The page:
Plans to install about 47 million smart gas and electric meters have been delayed from 2014 to the fall of 2015. The end date has been pushed from 2019 to 2020.
The questions that still need to be answered are not insignificant, such as the technical specifications, building a communications network and the need for a new regulatory framework. It doesn’t help that the request-for-proposal process is “awash with complexity,” according to David Groarke, senior smart grid analyst at GTM Research.
There should be some praise that the agencies involved are choosing to take a thoughtful approach, rather than starting the program and then facing problems and, potentially, significant customer backlash. The roadmap, however, has been outlined for years.
“While it’s good to see that the U.K.’s Department of Energy and Climate Change is being prudent with such a large tender,” said Groarke, “it is disappointing to see that at this stage, vendors such as BT, Cable & Wireless and Telefonica, Vodafone, Sensus and Silver Spring Networks (to name a few), which all bid in various alliances on the original RFP, are unable to assure the authorities that their existing cellular or RF mesh technologies are ready to move past the design, build and test phases of the program and into deployment.”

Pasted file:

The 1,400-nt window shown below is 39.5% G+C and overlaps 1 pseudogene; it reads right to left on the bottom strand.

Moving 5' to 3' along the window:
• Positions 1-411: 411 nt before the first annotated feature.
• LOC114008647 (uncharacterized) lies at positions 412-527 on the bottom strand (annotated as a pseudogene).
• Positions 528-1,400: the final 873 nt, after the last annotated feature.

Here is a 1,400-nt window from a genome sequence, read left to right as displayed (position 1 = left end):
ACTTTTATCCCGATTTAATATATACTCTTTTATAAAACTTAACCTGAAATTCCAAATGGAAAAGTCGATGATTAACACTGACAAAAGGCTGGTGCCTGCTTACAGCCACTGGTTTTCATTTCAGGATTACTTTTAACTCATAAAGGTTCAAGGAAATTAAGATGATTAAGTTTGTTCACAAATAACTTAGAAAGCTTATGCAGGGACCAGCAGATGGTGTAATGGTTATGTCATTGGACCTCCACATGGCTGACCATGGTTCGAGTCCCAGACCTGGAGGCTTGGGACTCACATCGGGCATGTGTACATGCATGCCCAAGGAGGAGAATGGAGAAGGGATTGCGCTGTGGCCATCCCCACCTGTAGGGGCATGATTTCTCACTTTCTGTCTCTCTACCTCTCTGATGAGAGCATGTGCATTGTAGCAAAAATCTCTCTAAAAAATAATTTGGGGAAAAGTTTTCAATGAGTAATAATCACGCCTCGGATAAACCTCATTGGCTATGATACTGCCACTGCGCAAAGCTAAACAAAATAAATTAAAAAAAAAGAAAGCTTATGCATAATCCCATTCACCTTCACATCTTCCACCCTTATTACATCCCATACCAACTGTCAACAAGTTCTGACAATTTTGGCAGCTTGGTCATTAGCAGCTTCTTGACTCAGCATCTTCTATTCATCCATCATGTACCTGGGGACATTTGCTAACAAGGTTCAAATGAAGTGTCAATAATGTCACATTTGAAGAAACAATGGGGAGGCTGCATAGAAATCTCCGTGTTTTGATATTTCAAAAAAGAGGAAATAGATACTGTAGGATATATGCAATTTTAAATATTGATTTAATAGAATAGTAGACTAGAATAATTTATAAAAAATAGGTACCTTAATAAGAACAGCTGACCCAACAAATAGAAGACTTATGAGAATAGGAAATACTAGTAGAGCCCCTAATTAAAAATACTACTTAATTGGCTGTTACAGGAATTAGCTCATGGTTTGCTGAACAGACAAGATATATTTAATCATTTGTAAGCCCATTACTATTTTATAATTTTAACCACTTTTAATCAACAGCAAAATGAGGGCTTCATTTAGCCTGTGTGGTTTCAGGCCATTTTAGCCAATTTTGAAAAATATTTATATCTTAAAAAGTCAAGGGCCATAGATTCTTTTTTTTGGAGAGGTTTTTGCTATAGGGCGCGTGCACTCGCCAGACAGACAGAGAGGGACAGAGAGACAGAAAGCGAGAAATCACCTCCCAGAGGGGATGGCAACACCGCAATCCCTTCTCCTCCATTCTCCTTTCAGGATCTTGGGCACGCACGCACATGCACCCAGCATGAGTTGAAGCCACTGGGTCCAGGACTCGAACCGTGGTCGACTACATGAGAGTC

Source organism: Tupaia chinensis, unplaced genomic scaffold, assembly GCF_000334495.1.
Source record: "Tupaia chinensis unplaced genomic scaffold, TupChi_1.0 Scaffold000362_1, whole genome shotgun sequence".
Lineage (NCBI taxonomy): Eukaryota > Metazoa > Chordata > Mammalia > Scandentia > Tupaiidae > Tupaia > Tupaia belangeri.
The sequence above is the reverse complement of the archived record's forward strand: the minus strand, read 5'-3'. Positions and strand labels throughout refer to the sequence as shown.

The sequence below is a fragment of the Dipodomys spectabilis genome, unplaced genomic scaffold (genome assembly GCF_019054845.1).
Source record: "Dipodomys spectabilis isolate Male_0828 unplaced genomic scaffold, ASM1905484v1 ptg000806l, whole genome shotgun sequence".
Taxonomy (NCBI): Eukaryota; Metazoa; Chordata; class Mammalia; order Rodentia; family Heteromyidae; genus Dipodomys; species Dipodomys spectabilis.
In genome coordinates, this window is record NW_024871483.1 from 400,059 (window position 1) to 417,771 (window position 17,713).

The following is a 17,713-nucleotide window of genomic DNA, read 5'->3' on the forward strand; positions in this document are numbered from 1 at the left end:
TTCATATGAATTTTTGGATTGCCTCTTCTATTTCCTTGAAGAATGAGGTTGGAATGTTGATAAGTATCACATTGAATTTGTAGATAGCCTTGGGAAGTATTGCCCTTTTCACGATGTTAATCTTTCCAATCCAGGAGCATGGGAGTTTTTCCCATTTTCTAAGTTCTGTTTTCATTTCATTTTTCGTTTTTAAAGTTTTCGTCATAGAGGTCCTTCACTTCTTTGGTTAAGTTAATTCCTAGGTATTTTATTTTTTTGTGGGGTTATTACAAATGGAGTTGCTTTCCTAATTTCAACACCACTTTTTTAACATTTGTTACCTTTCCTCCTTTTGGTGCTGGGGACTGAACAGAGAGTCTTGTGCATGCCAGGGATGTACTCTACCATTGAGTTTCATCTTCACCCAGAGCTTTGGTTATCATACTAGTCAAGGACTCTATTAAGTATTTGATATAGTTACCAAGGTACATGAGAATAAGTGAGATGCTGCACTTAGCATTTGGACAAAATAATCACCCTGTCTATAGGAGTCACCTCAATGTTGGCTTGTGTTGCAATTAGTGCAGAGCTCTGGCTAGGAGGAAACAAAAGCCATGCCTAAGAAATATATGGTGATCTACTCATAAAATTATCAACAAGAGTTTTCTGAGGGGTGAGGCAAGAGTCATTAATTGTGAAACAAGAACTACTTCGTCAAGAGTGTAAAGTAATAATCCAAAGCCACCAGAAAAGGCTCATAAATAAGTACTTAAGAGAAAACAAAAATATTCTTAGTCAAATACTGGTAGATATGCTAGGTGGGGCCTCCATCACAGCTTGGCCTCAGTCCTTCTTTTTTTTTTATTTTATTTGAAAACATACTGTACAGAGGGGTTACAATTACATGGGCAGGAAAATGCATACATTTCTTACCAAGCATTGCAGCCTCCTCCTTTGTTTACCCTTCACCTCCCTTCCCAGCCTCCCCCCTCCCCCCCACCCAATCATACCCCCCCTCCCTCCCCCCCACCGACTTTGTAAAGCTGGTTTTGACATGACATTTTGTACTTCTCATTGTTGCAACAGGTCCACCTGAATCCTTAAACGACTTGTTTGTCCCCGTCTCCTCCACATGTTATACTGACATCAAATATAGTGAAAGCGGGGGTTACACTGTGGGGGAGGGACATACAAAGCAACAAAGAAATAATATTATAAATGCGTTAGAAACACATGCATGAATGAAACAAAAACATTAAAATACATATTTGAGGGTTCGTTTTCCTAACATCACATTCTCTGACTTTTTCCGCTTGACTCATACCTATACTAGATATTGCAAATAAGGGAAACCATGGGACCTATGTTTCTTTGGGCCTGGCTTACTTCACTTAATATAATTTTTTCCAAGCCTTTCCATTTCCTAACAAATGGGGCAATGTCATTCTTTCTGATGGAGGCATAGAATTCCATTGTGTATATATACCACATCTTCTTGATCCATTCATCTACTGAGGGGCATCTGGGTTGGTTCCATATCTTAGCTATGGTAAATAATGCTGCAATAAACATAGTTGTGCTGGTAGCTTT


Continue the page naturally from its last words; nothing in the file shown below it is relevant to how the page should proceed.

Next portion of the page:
Interoperability is going to be a major challenge in the U.K., where consumers can change their energy retailer on a whim. That means all of the equipment, communications and software that each utility chooses has to work with any other system that another utility might install.
On the communications side, the government is taking bids for a national smart grid communications platform, which has not been awarded yet. The bid will likely go to a large telecom with other industry partners.
Greentech Media recently spoke to Rob Conant of U.S.-based AMI company Trilliant, which is working with British Gas, about some of the challenges. “It’s a much more complex deployment than we’ve seen in the U.S., because you have to support this change of supplier function,” he said.
“The U.K. is unusual compared to other national smart meter programs due to the unique logistical deployment challenges posed by its highly deregulated electricity market,” added Groarke. “The U.K. government is actually relying on its many retailers, not distribution companies, to roll out the AMI infrastructure, which in turn raises matrix questions such as how best do competing companies deploy, use and share the same AMI solutions and hardware components.”
In the U.S., many utilities have been promised interoperability when choosing vendors, only to find that integrating various platforms or communications networks is far more complicated in the field. The deregulated market only magnifies the situation across the pond.
Some utilities are already rolling out meters, such as British Gas, which has about a half a million meters deployed. There are expected to be about 2 million meters deployed in the U.K. over the next two years, according to The Guardian.
Although the delay is a blow to metering and communications companies hungry for a piece of the action, the decision was generally praised by consumer advocates in the U.K., who are enthusiastic about some of the benefits in terms of allowing customers to manage their energy use, but wary of missteps that could fuel consumer anger.
Unlike most parts of the U.S., however, the retailers have a large stake in getting it right the first time with customers -- lest angry customers simply take their business elsewhere.